KABUL – The UK government has been warned that unless immediate action is taken, more migrants will lose their lives while attempting to cross the English Channel in small boats. The tragic deaths of six Afghan refugees have spurred UK MPs from various political backgrounds and campaigners to urge ministers to address the issue of dangerous boat crossings.
French authorities have officially identified the victims of the recent boat sinking incident in the English Channel were Afghan men believed to be in their 30s. One casualty passed away after being airlifted to a Calais hospital, while the remaining five were pronounced deceased upon their rescue by a French lifeboat.
Recent UK government figures revealed that a record number of 755 people crossed the Channel in small boats on a single day, with the total since 2018 exceeding 100,000. Additionally, 343 people in six boats were detected crossing in one day, bringing the provisional total for the year to over 16,000.
Aid workers are concerned that migrants arriving at the French coast are determined to make the dangerous crossing to the UK, taking advantage of the relatively calm summer conditions.
The British Refugee Council has issued a warning that more lives will be lost unless safer routes to the UK are established for these migrants. Enver Solomon, the council’s chief executive, emphasized the need for meaningful action to reduce perilous crossings and urged the government to focus on creating a humane asylum system.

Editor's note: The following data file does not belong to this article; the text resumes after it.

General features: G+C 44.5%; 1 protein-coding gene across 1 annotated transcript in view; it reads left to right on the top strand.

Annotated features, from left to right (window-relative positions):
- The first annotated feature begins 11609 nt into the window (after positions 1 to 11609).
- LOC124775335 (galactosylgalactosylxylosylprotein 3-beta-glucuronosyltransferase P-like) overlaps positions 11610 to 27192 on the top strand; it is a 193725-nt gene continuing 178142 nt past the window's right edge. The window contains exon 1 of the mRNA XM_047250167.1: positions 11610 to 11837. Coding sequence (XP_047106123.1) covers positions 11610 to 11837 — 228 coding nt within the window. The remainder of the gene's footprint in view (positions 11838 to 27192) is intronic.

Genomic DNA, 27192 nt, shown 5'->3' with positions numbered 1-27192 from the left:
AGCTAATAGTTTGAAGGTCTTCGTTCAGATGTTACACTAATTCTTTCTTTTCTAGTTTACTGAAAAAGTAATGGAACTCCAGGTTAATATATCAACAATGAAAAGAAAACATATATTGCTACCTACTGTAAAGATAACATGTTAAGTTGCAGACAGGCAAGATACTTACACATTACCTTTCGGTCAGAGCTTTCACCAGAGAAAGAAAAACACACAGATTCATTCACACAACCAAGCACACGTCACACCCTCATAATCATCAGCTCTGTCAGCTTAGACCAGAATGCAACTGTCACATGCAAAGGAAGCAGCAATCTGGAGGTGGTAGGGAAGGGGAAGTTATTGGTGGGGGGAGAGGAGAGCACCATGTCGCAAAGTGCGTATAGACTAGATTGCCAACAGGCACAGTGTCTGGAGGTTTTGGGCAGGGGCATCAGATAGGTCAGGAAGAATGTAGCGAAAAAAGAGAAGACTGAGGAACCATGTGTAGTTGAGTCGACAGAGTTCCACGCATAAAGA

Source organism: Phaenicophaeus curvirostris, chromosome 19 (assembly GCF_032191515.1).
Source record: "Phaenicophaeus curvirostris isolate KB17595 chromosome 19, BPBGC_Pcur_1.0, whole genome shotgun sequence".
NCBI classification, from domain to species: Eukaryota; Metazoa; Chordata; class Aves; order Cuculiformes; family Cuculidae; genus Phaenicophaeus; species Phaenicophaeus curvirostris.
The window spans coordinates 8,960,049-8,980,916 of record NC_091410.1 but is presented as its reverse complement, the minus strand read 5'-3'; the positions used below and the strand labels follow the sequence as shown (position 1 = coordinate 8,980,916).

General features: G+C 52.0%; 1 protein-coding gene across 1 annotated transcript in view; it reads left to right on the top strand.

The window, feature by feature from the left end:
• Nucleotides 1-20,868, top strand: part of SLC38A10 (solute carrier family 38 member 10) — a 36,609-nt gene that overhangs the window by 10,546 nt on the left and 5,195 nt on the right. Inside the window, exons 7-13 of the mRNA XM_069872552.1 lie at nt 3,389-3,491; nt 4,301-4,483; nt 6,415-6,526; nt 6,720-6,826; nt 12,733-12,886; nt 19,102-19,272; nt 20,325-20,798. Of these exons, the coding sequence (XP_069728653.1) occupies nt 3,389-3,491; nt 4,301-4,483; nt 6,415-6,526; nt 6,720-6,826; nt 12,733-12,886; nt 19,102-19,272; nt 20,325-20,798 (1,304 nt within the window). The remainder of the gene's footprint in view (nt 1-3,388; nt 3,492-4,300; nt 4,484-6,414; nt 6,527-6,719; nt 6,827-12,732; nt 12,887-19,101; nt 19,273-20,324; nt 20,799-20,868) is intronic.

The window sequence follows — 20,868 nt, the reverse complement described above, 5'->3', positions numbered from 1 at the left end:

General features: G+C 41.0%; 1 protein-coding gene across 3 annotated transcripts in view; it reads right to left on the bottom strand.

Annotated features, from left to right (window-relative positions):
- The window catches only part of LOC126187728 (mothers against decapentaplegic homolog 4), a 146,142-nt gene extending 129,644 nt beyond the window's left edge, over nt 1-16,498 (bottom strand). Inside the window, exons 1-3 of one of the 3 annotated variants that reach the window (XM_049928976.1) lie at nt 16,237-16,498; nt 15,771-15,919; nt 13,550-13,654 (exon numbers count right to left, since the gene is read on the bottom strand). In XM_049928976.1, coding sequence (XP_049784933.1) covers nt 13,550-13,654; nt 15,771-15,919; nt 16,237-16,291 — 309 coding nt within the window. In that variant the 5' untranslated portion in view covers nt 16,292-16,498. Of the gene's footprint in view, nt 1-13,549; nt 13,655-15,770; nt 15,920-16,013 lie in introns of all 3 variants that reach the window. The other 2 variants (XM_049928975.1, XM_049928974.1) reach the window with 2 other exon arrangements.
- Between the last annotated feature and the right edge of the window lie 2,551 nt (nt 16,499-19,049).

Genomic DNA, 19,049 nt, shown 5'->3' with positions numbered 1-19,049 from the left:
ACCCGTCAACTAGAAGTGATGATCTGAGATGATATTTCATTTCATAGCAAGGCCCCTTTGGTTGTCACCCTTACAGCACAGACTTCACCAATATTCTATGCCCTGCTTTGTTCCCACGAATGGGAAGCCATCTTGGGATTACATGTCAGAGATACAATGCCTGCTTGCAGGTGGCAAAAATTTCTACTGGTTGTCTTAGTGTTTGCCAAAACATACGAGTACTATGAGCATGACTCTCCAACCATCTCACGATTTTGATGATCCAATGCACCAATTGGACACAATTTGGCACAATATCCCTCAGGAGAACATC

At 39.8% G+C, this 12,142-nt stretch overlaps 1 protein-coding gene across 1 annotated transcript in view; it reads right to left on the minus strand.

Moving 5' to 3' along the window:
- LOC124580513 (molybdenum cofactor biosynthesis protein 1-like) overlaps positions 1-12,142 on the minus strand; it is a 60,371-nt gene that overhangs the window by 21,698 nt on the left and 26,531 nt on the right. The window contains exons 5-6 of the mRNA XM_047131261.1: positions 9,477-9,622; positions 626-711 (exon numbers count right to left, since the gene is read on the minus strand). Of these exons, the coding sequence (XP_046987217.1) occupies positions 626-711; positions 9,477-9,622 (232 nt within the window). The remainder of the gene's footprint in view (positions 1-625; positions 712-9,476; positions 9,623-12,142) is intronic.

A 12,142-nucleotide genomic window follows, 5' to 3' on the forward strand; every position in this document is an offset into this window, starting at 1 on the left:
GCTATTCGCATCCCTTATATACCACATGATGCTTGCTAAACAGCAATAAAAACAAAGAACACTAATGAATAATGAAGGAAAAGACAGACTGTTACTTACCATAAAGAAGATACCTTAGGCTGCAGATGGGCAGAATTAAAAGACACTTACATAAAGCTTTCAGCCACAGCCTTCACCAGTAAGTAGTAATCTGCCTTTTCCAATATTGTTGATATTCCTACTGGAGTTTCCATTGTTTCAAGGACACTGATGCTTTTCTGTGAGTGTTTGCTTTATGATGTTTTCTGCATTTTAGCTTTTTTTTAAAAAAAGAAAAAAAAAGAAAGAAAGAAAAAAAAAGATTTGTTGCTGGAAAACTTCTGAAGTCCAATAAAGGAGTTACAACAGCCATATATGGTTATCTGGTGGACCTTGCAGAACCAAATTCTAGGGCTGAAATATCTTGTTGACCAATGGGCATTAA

Steve Smith, the CEO of refugee charity Care4Calais, described the deaths as a preventable tragedy. He emphasized that each victim was an individual with a family and urged for the establishment of safe passages to prevent further loss of life.
Experts interviewed for an investigation into criminal gangs involved in the small boat trade stated that the flimsy construction of these vessels makes additional deaths inevitable. Labour shadow cabinet minister Bridget Phillipson called for tougher government action against these criminal networks to prevent more tragedies.
Conservative MP Sir Jake Berry emphasized the need for radical changes to address the ongoing crisis, urging moral responsibility towards both citizens and asylum seekers. Regis Holy, captain of a lifeboat involved in the rescue, acknowledged the determination of migrants to make the crossing, despite the risks.